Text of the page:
Review: Royal Ballet Flanders - Artifact at Sadler's Wells

Performance: 19 - 21 April 2012
Reviewed by Graham Watts - Friday 20 April 2012

The Royal Ballet Flanders in 'Artifact' at Sadler's Wells, April 2012. Kate Strong as "Character in Historical Costume". Choreography, lighting & stage design:William Forsythe. Photo:Bettina Strenske

Reviewed 19 April

The flame of creative genius in William Forsythe’s full-length works has been well and truly rekindled in Antwerp by Kathryn Bennetts. Formerly, the ballet mistress with Forsythe’s own (sadly, now defunct) Ballett Frankfurt for 15 years, Bennetts has set his work on numerous companies around the world and brought this intimate knowledge of Forsythe’s methodology and repertoire into the role of artistic director for the Royal Ballet Flanders. During her seven-year tenure in this job, Bennetts and her ensemble have made two brief trips to London: first with Olivier award-winning performances of Impressing the Czar (in 2008) and now with Artifact. On both occasions we have seen that the spirit of these large-scale Forsythe ballets lives on in Flanders, rather than in the smaller, independent dance company which Forsythe himself created after the closure of Ballett Frankfurt. Where the man himself tends to plough on ever further into new territories of dance creation, Bennetts has revived the best of the biggest in his past catalogue. The tragedy is that we watched Artifact in the sad knowledge that this legacy is to be ruptured when Bennetts departs the company at the end of her contract in just a few weeks’ time.

The demise of Ballett Frankfurt and the departure of Bennetts from Flemish ballet share the same monetary cause, but economic stresses seemed light years away from the feeling of benevolence and goodwill that flowed from the stage on this opening night at Sadler’s Wells. The two-hour experience was akin to being pampered in the most luxurious spa imaginable: a wholly refreshing, invigorating yet relaxing massaging of body and mind. True balletomanes will often experience that “hairs-on-the-back-of-the-neck” tingle but with this performance that sensation of joy was not so merely localised. What a pity that it can’t be bottled and sold.

Artifact works on so many levels. It is both a fascinating exercise in amplified ballet – where virtually the whole encyclopaedia of technique is both attenuated and enlarged – and also in theatrical deconstruction. This is most obvious in the second part where the curtains fall in harmony with the changes in musical structure, with dancers moving unseen into different formations. Although Forsythe disclaims any such post-modern intention, the periodic disconnect between audience and performer has a powerful deconstructive impact.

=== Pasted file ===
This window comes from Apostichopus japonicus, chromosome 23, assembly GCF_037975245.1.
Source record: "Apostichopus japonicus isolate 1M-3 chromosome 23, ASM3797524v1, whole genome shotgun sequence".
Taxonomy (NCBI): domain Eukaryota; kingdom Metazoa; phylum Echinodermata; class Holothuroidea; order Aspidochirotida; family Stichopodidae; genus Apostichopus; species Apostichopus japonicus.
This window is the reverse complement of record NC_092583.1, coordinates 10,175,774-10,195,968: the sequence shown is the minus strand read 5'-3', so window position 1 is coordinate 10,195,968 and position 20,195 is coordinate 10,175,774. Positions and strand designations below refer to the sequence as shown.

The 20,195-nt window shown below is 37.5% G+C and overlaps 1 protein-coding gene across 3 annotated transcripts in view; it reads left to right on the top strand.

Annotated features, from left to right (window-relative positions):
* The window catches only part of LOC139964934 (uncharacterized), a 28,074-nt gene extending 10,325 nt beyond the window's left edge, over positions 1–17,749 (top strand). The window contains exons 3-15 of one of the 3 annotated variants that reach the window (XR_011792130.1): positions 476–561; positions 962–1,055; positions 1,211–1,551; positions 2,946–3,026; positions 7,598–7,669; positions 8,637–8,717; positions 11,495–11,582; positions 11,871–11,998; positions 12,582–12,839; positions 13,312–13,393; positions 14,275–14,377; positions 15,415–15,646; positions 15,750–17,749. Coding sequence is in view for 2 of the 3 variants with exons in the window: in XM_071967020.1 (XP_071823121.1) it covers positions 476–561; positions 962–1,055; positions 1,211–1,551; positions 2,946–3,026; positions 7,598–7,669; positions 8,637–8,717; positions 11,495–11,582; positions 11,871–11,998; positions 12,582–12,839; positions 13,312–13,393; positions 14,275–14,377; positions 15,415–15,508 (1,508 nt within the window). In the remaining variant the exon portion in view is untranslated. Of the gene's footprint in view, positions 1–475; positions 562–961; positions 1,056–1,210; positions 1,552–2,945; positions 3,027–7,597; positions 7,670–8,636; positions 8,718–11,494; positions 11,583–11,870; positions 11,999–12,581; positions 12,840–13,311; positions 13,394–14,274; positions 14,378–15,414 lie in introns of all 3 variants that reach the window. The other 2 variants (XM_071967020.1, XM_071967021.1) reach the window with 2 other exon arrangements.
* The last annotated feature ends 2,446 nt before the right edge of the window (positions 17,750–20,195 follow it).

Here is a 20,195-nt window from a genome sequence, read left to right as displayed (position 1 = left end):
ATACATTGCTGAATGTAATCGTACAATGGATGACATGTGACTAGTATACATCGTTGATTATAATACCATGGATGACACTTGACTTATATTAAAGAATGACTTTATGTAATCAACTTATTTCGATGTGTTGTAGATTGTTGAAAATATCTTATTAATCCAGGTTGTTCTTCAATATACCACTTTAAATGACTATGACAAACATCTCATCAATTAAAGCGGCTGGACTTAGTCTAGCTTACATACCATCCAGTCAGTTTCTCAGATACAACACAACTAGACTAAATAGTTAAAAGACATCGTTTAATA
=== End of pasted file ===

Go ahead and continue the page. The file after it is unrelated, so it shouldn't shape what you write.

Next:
Impressing the Czar was built around a pre-existing duet entitled In the middle, somewhat elevated that became the mid-section of the full-length ballet but is still more often performed independently: similarly, the mid-section of Artifact also retains a life of its own as the Artifact Suite, although mischievously I have always thought of it (with the dramatic frequency of the curtain crashing down) as “In the middle, somewhat interrupted”.

The set and music are also deconstructed throughout the work with the late Eva Crossman-Hecht’s score engaging extracts of popular show tunes alongside improvisations of Bach’s emblematic Chaconne from the Partita No 2 in D Minor for solo violin. This provides the music for the second part, which is then transcribed for piano and played at faster tempii in the following scene. Forsythe’s imaginative lighting designs, together with the use of a trap from which a hand occasionally appears, overlay an air of mystery onto an otherwise austere open stage, exposing the guts of the cavernous space beyond.

With little actual adornment, the opening and closing parts succeed in bringing a rich baroque flavour to contrast with the uniform greyness of the ensemble dancing. And what dancing! To see thirty bodies moving with such effortless grace in perfect unison – from simple balletic exercises to complex, swirling sequences – is a rare pleasure and the blandness of their apparel somehow seems to enhance the rich eloquence of their movement. While many spine-tingling moments come with the fierce electricity of this dance, some were reserved for the imagery of dancers ranged in stationary lines with diagonals of light creating dynamic, memorable, razor-sharp patterns.

The whole enterprise is guided by three narrators: a Character in Historical Costume (Kate Strong) frequently bickers with a Character with Megaphone’ – an everyday man whose speech is mechanically altered through a megaphone (played since the very beginning – in 1984 – by *Nicholas Champion). This pair provide the spoken text around which dance is woven and the enigmatic “other person” (Eva Dewaele), a leotard-wearing woman coated from head to toe in grey – as if doused in flour – floats through proceedings like the dust frequently referenced in the spoken text. She appears almost as if a ghostly ballet mistress for this wonderful ensemble. Unfortunately, she could be an unintended metaphor for the departing surrogate creator of this work.

Artifact was the first ballet made by Forsythe as director in Frankfurt and Bennetts waited seven years to be sure that she could replicate it on the Flanders company dancers with success. That she has done so is beyond any question but how sad is the irony of Forsythe’s first ballet in Frankfurt becoming Bennetts’ last in Flanders.

At Sadlers Wells until Sat 21 April:
and at International Dance Festival Birmingham next week, 25 & 26 April:

Review: Graham Watts
Photos: Bettina Strenske

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